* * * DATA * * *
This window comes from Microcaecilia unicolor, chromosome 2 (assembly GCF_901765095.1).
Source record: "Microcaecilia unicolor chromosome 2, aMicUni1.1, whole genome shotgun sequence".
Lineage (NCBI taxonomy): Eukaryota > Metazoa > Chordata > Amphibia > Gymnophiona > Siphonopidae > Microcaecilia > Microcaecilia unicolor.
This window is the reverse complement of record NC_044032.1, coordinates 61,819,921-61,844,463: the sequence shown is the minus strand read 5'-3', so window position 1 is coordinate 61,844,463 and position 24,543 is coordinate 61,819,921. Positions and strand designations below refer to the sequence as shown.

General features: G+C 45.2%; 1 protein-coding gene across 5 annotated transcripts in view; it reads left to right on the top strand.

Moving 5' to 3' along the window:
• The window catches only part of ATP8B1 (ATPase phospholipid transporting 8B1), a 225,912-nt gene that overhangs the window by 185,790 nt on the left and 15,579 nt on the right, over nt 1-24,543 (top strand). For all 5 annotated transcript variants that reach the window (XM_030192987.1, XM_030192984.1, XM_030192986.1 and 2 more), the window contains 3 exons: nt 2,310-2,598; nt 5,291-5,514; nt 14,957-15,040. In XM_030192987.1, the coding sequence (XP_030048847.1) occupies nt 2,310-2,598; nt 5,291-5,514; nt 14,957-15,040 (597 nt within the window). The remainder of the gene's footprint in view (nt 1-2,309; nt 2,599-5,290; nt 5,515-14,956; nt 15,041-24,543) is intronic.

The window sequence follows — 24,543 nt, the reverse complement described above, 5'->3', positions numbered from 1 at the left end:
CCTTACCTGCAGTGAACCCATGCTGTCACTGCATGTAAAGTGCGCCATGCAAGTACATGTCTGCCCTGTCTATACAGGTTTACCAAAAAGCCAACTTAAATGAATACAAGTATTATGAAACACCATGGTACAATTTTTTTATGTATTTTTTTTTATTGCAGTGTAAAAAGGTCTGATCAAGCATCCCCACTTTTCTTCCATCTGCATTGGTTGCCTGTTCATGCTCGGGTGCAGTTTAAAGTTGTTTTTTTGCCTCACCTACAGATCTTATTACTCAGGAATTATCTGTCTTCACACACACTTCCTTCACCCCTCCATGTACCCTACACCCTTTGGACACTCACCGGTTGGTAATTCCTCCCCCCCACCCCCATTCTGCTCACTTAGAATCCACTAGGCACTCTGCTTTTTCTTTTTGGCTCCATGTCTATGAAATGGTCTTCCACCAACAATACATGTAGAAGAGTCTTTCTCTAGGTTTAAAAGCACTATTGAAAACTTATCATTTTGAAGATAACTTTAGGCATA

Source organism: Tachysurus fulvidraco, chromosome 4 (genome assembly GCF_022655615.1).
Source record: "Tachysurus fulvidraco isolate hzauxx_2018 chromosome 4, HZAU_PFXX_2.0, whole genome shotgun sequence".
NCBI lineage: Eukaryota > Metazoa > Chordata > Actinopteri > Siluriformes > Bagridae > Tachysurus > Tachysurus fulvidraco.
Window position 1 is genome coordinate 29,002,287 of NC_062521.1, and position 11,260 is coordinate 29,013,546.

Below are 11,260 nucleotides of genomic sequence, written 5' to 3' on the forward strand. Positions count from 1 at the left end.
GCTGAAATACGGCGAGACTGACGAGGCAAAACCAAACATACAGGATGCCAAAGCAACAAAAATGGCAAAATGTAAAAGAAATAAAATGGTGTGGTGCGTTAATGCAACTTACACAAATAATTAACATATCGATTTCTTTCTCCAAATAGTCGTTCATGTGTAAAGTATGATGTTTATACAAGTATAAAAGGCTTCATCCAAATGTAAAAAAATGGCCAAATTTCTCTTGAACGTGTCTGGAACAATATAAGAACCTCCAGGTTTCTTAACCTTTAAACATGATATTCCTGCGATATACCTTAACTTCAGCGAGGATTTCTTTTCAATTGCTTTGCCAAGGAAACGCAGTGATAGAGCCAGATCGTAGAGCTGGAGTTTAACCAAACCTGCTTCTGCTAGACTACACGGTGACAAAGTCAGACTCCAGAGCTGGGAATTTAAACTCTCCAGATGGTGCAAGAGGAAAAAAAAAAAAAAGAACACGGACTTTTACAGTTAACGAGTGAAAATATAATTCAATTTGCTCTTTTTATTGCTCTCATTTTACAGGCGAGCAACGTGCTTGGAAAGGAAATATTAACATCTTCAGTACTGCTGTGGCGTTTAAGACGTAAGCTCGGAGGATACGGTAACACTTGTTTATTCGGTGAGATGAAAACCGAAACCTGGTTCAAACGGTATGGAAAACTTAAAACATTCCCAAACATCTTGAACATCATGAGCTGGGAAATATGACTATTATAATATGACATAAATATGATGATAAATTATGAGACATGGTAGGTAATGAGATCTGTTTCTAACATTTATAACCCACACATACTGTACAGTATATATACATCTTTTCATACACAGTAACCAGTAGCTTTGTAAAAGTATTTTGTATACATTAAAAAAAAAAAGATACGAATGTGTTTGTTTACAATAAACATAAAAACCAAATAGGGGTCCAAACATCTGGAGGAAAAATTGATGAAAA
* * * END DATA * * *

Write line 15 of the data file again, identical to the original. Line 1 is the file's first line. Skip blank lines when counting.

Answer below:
GCTGAAATACGGCGAGACTGACGAGGCAAAACCAAACATACAGGATGCCAAAGCAACAAAAATGGCAAAATGTAAAAGAAATAAAATGGTGTGGTGCGTTAATGCAACTTACACAAATAATTAACATATCGATTTCTTTCTCCAAATAGTCGTTCATGTGTAAAGTATGATGTTTATACAAGTATAAAAGGCTTCATCCAAATGTAAAAAAATGGCCAAATTTCTCTTGAACGTGTCTGGAACAATATAAGAACCTCCAGGTTTCTTAACCTTTAAACATGATATTCCTGCGATATACCTTAACTTCAGCGAGGATTTCTTTTCAATTGCTTTGCCAAGGAAACGCAGTGATAGAGCCAGATCGTAGAGCTGGAGTTTAACCAAACCTGCTTCTGCTAGACTACACGGTGACAAAGTCAGACTCCAGAGCTGGGAATTTAAACTCTCCAGATGGTGCAAGAGGAAAAAAAAAAAAAAGAACACGGACTTTTACAGTTAACGAGTGAAAATATAATTCAATTTGCTCTTTTTATTGCTCTCATTTTACAGGCGAGCAACGTGCTTGGAAAGGAAATATTAACATCTTCAGTACTGCTGTGGCGTTTAAGACGTAAGCTCGGAGGATACGGTAACACTTGTTTATTCGGTGAGATGAAAACCGAAACCTGGTTCAAACGGTATGGAAAACTTAAAACATTCCCAAACATCTTGAACATCATGAGCTGGGAAATATGACTATTATAATATGACATAAATATGATGATAAATTATGAGACATGGTAGGTAATGAGATCTGTTTCTAACATTTATAACCCACACATACTGTACAGTATATATACATCTTTTCATACACAGTAACCAGTAGCTTTGTAAAAGTATTTTGTATACATTAAAAAAAAAAAGATACGAATGTGTTTGTTTACAATAAACATAAAAACCAAATAGGGGTCCAAACATCTGGAGGAAAAATTGATGAAAA